Cinderella Lives!

Sat 3rd – Sat 24th August 2013


Ben Williams

at 03:53 on 17th Aug 2013



A woman is asleep on a chair centre-stage dressed in a vest and boxer shorts. Throughout the play she dresses in a suit and tie, an impossibly short dress with glittery high heels, and just about everything in between. Through all of this, she presents the audience with a simple story about a woman who battles with her own self-image in terms of marriage, working-life, and the media.

Whilst this may sound like a clichéd piece of feminist theatre, Aisling Kiely is utterly compelling as the star of this one-woman feminist burlesque. Her command of comedy and emotional levels adds a really genuine nature to her characters, making their messages incredibly relatable and effective. Yet this was cleverly balanced with moments of light relief, singing Les Miserables numbers into a hoover or ‘improvising’ her own lyrics to Dolly Parton’s 9-5, added a welcome humorous edge and a burlesque feel to an otherwise very powerful piece.

The most effective component in this show was the sheer intelligence of its construction. Unlike many shows which subject their audience to an hour of preaching on the topic of their choice, she presents the arguments fairly across a variety of mediums, so that the audience member can decide for themselves exactly where they stand. As well as the discussion of the issues in the story, the audience experiences the effect of these issues for themselves in the gradual change in music, movement pieces and, most notably, costume.

I found that, as a male audience member, this last factor was particularly powerful. Here I saw a young woman completely transformed, from an androgynous figure to a conventionally beautiful woman, all with the shift in costume and make-up. At the same time, this figure was clarifying the social and historical developments and preconceptions which make me think the way that I do and why the change was so profound.

The show’s only significant flaw was with its pacing, as it often felt as though it lacked the punch that it needed to make the effect even greater. Moments in the dialogue between characters, both of which were played by Keily of course, felt a little laboured, as entire conversations were almost recited, slowing the momentum.

This impressive piece of theatre ultimately makes you reflect on ‘the difference between what we have been told we want and what we really want’, the effect of which can be rather harrowing. But it is Keily’s performance, which really brings the show to life in an exciting and refreshing manner.


Frank Lawton

at 05:03 on 17th Aug 2013



Aisling Kiely’s refreshingly questioning script, her Feminist burlesque dances (yes, such things exist), and her multi-personality acting performances make this a little gem of a show. Unlike many shows described as having a 'message', the beauty of this script is its nuanced thought. Kiely hasn’t decided she has 'the answer' and will proceed to ram it down our throats, but instead accepts she doesn’t have an exclusive grasp on 'the truth', that there may not even be 'an answer' after all.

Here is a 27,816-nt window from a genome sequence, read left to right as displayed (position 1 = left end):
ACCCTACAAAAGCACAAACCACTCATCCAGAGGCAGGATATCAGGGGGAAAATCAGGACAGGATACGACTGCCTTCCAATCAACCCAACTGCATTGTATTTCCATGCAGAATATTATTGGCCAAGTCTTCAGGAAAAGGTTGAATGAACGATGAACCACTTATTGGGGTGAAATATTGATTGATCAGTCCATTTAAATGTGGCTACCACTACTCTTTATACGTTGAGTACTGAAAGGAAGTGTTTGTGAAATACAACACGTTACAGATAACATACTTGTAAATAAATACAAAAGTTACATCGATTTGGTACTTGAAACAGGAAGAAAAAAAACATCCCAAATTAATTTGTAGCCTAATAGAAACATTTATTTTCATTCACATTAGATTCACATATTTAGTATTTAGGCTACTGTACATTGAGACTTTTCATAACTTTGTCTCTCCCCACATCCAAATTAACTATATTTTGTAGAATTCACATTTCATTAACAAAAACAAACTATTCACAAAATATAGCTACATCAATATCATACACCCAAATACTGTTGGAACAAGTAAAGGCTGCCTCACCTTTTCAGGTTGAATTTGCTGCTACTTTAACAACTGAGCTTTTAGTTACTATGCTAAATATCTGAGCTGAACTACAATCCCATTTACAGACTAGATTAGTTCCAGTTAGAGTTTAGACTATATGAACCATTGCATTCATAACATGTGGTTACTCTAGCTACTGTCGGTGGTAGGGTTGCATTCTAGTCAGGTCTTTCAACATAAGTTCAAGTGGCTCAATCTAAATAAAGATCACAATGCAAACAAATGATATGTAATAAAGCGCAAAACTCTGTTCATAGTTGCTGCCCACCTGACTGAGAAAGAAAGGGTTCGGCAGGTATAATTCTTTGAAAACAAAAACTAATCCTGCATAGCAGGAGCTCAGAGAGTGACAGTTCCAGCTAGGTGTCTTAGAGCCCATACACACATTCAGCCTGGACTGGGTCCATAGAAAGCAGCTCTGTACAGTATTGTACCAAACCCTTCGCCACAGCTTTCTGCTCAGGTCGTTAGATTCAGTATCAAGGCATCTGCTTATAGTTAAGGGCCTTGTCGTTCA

This show takes a provocative look at many issues facing contemporary Feminism: the legacy of the 'emancipation' of the pill, the sexual revolution, and marriage come under the spotlight. What is so refreshing, though, is that the flip-side of any point or idea is given strong voice too - the pill is both liberation and oppression, female suffrage a result of idealism and of cynical market capitalism, marriage a societal power bond and a meeting of minds. This play is a searing jolt not only to people who think ‘they have everything figured out’, but to anybody too staid to question their way of living and the expectations both society and they themselves impose.

The script leans from funny to painfully poignant, all the while maintaining a keen intelligence. The ‘Feminist burlesque’ dances are burlesque in reverse, with clothes being added as the dance progresses, and are both funny, strangely erotic, and a smart subversion of genre. Subversion of expectation is a keen arrow in Kiely’s quiver; the show opens with what first appears to be a thin man slouched in a chair, regaled in vest and male boxers, until it dawns that this is, in fact, a woman.

As the show moves, changes to her outfit and manner transform what first appeared as a boy into a tom-boy, and then quickly a woman. Kiely enacts on this small scale the workings of societal expectation, manipulating our perceptions expertly. The club scene on the other hand is devastatingly touching, grabbing hold of that well-known cocktail of drunken regret - nostalgia and crisis. Her movements across the stage are effortless and graceful, the movements of an excellent dancer even (especially) in the enactment of moments of emotional pain.

The dialogue between Kiely’s primary character, Eve, and her flatmate Alice are again refreshingly well-thought through. Alice takes a supposedly 'non-feminist' attitude (which, in fact, turns out to be another, parallel version of feminist thought) and uses it to expose Eve’s own flaws rather than just provide a simple foil to Eve’s more traditionally Feminist ideas. Despite the odd heavy handed use of meta-theatre, this play remains well worth a watch. Answers aren’t here, but, far more importantly, the questions are.


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